We were finally in Savaii and ready to start our vacation. Our resort was a 45 minute drive away, but it seemed shorter because there was so much to see (in comparison to American Samoa). The first thing that the kids saw were horses! They were everywhere, they started to count them and it was fun at first, but then I told them they needed to stop when they got to 30. They got to 30 in about 5 minutes. Next, we started to count the wild pigs. Again, we stopped at 30 after only about 3 or 4 minutes this time. After that it was roosters, and then cows. You have to remember that we don’t have animals in American Samoa, only hundreds of dogs, and there were very few dogs here in Savaii (which is why I still can’t believe one was able to find it’s way underneath my car tires). We did see one really looking mangy dog at the ferry port though, very sad.

As we drove, we discovered true Samoa. This was the place that you all thought we were moving to! This was the place with the white sandy beaches with the palm trees and the clear blue ocean. This was truly the most beautiful place that we had ever seen. BUT…it was true Samoa, and on the other side of the road from those gorgeous sandy beaches were the naked children, “homes” that were nothing more than fales, just a wooden floor with a roof, no electricity, no water…some had toilets close by, some had pipes close by that they used for showers. This was the worst poverty we had seen since moving down here. We didn’t really take pictures of this, it was the same as the photos of the Christmas project recipients except whole villages lived in this poverty. There weren’t sporadic houses like there are in American Samoa, and most people in American Samoa do have electricity and water. We discovered that there were no grocery stores in Savaii. There were a few little shops on the side of the road where we could buy bread (if we got there at the right time), water, and chips, but no fresh food at all. At first the kids were happy with “crisp butties” every day, they are my children after all, but we started to crave real food, and found it a challenge staying here. No wonder so many Samoans have health problems.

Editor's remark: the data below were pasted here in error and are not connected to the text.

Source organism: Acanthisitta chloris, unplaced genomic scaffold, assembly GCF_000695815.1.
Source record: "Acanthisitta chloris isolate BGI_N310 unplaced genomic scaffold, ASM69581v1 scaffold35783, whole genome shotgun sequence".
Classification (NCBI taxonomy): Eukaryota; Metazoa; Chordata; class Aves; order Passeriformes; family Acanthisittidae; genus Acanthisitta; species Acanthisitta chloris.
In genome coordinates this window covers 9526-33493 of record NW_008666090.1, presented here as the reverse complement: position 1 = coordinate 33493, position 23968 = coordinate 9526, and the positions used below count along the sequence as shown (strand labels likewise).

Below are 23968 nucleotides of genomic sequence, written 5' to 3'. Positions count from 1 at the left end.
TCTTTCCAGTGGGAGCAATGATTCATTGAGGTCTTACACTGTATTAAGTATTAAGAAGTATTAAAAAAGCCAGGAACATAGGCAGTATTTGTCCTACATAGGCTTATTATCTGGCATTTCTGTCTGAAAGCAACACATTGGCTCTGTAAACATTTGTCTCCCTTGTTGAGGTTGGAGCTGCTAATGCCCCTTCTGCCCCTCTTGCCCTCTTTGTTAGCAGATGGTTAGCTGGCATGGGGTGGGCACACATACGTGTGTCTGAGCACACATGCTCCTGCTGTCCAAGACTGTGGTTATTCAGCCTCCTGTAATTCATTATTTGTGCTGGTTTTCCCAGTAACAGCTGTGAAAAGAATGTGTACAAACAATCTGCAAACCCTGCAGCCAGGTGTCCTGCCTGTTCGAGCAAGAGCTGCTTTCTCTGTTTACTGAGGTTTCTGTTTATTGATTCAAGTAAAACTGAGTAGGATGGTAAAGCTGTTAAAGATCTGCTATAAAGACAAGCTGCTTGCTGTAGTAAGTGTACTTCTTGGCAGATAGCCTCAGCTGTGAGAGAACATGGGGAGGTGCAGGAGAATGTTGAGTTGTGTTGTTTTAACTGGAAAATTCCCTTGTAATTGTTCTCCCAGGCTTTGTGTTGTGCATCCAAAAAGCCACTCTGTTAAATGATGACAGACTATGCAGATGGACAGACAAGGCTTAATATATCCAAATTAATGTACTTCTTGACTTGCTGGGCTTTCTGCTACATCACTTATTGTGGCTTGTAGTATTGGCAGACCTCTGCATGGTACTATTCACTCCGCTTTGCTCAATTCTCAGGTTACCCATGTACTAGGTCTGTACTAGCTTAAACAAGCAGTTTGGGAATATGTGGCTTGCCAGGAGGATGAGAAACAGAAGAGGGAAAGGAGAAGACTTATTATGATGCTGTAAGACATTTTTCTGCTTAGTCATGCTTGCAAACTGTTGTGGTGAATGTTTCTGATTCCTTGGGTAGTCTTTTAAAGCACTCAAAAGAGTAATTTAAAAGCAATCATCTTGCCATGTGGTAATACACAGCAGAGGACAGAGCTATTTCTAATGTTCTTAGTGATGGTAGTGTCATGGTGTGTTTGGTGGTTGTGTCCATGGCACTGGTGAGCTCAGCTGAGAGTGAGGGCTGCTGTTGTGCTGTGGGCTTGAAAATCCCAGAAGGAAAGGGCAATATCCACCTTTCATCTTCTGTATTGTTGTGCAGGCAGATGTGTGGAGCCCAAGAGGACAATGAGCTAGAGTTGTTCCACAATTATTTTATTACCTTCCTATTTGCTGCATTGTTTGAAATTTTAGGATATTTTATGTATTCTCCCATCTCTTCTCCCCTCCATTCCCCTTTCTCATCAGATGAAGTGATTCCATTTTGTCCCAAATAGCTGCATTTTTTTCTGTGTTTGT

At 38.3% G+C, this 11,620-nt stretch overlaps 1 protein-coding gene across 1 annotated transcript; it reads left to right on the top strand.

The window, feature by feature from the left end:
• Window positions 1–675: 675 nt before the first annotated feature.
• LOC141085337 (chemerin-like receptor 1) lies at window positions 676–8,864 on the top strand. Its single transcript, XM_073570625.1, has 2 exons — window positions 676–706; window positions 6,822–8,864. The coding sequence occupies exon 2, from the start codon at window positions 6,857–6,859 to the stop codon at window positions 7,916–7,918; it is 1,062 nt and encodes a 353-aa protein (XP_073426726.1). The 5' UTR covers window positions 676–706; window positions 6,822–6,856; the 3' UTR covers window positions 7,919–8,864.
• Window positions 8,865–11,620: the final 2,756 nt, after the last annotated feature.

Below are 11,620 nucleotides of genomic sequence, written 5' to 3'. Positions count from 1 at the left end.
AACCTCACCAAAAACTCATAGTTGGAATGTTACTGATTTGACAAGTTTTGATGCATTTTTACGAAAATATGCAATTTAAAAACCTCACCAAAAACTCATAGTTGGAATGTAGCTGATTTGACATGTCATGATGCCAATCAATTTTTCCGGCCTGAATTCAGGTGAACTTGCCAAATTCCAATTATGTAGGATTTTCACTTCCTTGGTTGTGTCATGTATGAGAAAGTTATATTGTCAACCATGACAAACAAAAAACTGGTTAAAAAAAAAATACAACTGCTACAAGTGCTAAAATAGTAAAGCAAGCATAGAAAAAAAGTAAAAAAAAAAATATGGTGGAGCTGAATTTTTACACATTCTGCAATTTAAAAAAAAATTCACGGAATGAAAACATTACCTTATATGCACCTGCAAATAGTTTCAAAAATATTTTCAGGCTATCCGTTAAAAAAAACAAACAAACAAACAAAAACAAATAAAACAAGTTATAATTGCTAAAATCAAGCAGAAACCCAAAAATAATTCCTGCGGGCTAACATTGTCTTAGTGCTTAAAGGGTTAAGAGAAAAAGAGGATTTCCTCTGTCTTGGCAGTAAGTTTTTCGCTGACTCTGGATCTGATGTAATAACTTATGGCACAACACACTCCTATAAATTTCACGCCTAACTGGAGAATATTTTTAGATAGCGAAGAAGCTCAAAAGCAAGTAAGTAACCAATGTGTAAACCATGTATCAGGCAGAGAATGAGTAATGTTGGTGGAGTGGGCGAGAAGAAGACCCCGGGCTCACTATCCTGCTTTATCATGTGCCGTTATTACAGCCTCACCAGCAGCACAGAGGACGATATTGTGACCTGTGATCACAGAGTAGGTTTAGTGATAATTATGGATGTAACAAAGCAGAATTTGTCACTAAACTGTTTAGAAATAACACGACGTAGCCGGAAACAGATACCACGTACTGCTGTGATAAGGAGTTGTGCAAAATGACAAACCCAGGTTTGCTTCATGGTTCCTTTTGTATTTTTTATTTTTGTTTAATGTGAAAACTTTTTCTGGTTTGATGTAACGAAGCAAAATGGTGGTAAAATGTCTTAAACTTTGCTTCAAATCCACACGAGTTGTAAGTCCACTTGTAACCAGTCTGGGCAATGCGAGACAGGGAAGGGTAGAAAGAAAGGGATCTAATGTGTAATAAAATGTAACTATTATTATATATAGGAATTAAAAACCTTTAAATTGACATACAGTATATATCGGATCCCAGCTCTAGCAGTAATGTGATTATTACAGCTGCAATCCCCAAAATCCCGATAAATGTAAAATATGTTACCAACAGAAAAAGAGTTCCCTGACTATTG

Our hotel was amazing. Most guests stay in beach fales, but I had found this place because it had an older apartment underneath where the owners live and they let us stay there. It was a 2 bedroom place, but they allowed us to bring our whole family and even brought in extra beds for us. It was a perfect place to stay. The hotel had a restaurant but it was quite expensive. We ate there the first night, and then used their room service to supplement our ramen noodles on other nights! Breakfast was included, and lunch was crisp butties every day!

The kids were over the moon with the beautiful swimming pool and the white sandy beach. This really was a PERFECT place for a vacation. The real adventures would start the next day…

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Responses

  1. I don’t think I’d mind crisp butties everyday! Can’t wait to hear the rest!

  2. What a memorable experience! Looking forward to hear about tomorrow.

  3. Hi can you please tell me the name of the hotel where you stayed? Thank you!